Tears of a Clown
Today on Tablet
Liel Leibovitz pens a touching eulogy today in Tablet Magazine for Yosef Shiloach, the great Israeli comic actor who died of cancer Monday at 69. A native of Kurdistan, Shiloach’s typical role found him playing a mizrachi Jew, sending up relations between that group, on the one hand, and the imperious (and in-charge) Ashkenazim on the other. (He also at one point voiced Ernie on Israeli Sesame Street). “Like all good satire,” Liebovitz writes of Shiloach’s films,
they were also extraordinarily nimble vehicles with which to explore complicated subjects like race, class, gender, and religion. Laughing with Shiloach’s clowns, Israelis had a chance—to use the parlance of psychotherapy—to work through the childhood traumas that plagued the young nation and learn to blunt their fears, drives, and divides.
In his later years, Shiloach was a vocal opponent of the Israeli occupation.
Daily rate: $2
Monthly rate: $18
Yearly rate: $180
WAIT, WHY DO I HAVE TO PAY TO COMMENT?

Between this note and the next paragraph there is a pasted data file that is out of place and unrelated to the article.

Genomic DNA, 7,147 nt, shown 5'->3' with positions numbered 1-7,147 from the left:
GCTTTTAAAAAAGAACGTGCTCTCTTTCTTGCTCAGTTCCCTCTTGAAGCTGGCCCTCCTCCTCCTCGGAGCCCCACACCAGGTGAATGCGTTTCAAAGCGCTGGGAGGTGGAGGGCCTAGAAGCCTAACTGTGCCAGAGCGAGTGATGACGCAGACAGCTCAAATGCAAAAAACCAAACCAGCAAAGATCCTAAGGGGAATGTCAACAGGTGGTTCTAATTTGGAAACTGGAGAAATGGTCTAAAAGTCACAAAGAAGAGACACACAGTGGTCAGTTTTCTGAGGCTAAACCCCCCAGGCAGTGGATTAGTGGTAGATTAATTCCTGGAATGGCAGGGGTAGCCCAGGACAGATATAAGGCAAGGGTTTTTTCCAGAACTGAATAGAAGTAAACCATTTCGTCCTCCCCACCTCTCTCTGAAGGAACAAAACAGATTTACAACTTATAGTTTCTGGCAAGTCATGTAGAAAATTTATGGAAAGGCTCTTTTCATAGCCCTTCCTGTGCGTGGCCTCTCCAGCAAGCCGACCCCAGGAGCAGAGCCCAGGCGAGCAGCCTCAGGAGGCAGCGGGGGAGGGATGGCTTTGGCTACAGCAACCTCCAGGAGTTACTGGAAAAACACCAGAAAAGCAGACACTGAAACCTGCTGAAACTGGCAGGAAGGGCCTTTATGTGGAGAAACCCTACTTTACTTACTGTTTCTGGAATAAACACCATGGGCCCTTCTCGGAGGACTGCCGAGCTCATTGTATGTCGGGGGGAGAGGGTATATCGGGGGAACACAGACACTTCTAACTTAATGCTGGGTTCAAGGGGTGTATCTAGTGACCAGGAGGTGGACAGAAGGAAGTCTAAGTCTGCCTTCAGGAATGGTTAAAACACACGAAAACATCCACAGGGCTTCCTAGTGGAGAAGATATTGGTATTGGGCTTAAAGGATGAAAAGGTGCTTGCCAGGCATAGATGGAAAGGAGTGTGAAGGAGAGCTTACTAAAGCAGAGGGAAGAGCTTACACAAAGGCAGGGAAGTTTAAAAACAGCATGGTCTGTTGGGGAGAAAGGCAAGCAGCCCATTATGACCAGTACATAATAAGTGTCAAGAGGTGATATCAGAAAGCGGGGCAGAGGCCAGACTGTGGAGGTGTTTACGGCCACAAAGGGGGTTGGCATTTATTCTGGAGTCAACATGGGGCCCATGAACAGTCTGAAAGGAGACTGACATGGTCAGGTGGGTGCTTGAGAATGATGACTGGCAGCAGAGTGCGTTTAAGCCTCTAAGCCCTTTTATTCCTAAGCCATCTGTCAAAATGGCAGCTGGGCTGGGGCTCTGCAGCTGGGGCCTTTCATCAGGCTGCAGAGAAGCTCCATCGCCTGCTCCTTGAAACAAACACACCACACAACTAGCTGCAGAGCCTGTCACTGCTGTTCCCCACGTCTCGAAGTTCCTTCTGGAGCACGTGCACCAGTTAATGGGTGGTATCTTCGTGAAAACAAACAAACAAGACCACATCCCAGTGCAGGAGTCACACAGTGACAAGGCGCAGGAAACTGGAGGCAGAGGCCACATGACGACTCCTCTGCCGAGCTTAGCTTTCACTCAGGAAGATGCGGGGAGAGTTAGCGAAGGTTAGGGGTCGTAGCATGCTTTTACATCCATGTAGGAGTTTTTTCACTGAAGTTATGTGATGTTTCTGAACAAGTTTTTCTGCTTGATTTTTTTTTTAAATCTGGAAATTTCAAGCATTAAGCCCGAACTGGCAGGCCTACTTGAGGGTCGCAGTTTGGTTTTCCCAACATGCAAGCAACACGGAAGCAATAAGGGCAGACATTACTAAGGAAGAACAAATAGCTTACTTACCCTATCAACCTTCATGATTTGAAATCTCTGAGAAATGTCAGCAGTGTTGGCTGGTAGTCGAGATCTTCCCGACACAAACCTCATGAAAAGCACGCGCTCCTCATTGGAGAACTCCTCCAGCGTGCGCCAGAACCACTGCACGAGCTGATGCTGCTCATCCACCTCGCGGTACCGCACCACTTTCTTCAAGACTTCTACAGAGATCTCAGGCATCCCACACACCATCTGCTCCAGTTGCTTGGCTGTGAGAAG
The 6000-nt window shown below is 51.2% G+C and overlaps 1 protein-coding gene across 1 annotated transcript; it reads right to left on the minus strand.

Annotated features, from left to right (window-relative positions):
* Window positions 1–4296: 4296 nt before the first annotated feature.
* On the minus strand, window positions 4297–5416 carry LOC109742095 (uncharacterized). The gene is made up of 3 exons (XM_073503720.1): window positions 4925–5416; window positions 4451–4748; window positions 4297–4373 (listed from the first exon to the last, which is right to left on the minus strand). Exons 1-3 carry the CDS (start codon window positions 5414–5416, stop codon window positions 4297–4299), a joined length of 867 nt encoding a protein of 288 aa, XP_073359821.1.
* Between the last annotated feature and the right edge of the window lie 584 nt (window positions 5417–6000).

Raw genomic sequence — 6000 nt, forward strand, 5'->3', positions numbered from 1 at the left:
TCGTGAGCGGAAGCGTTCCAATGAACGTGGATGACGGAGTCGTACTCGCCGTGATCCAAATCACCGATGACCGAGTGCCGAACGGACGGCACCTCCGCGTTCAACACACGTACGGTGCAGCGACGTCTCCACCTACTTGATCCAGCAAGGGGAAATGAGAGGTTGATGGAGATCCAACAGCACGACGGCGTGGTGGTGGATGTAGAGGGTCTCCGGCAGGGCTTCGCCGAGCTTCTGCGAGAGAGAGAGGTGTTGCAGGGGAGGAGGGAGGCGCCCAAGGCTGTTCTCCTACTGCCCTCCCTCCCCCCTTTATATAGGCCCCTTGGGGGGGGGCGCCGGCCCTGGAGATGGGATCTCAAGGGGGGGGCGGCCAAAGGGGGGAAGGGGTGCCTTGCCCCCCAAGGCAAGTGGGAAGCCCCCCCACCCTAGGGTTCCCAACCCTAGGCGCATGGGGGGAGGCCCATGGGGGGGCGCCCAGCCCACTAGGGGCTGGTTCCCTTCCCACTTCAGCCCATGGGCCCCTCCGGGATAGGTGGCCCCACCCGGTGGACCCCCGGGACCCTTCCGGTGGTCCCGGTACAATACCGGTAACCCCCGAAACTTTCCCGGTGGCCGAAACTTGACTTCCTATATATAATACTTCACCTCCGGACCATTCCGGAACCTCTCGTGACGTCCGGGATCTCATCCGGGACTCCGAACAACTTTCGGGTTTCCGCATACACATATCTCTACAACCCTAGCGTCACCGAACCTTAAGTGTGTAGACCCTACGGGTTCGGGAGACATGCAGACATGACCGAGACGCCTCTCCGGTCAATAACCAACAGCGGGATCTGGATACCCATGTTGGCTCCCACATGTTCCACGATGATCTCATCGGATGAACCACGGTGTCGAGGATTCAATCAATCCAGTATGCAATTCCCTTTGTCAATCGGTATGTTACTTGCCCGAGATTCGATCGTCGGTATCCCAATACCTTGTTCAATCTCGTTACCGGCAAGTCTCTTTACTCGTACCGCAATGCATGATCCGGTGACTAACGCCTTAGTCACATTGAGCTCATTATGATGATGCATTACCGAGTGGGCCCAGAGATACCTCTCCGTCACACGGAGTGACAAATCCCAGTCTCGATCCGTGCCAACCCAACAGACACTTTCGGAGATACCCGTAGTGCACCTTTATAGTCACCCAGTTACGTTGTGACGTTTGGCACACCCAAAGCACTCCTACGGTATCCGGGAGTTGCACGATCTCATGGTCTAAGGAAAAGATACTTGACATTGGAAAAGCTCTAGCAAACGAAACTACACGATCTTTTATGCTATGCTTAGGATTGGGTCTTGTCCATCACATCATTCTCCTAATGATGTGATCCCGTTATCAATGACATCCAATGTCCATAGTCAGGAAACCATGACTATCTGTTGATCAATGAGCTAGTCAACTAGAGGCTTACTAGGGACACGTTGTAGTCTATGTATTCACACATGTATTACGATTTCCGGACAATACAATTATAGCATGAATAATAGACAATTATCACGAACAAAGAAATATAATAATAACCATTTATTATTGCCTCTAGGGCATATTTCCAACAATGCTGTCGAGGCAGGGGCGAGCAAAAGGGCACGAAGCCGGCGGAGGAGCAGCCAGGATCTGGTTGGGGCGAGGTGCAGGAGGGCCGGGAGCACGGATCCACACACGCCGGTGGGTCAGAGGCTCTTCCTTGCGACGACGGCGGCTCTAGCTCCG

Tablet is committed to bringing you the best, smartest, most enlightening and entertaining reporting and writing on Jewish life, all free of charge. We take pride in our community of readers, and are thrilled that you choose to engage with us in a way that is both thoughtful and thought-provoking. But the Internet, for all of its wonders, poses challenges to civilized and constructive discussion, allowing vocal—and, often, anonymous—minorities to drag it down with invective (and worse). Starting today, then, we are asking people who'd like to post comments on the site to pay a nominal fee—less a paywall than a gesture of your own commitment to the cause of great conversation. All proceeds go to helping us bring you the ambitious journalism that brought you here in the first place.
I NEED TO BE HEARD! BUT I DONT WANT TO PAY.
Readers can still interact with us free of charge via Facebook, Twitter, and our other social media channels, or write to us at firstname.lastname@example.org. Each week, we’ll select the best letters and publish them in a new letters to the editor feature on the Scroll.
We hope this new largely symbolic measure will help us create a more pleasant and cultivated environment for all of our readers, and, as always, we thank you deeply for your support.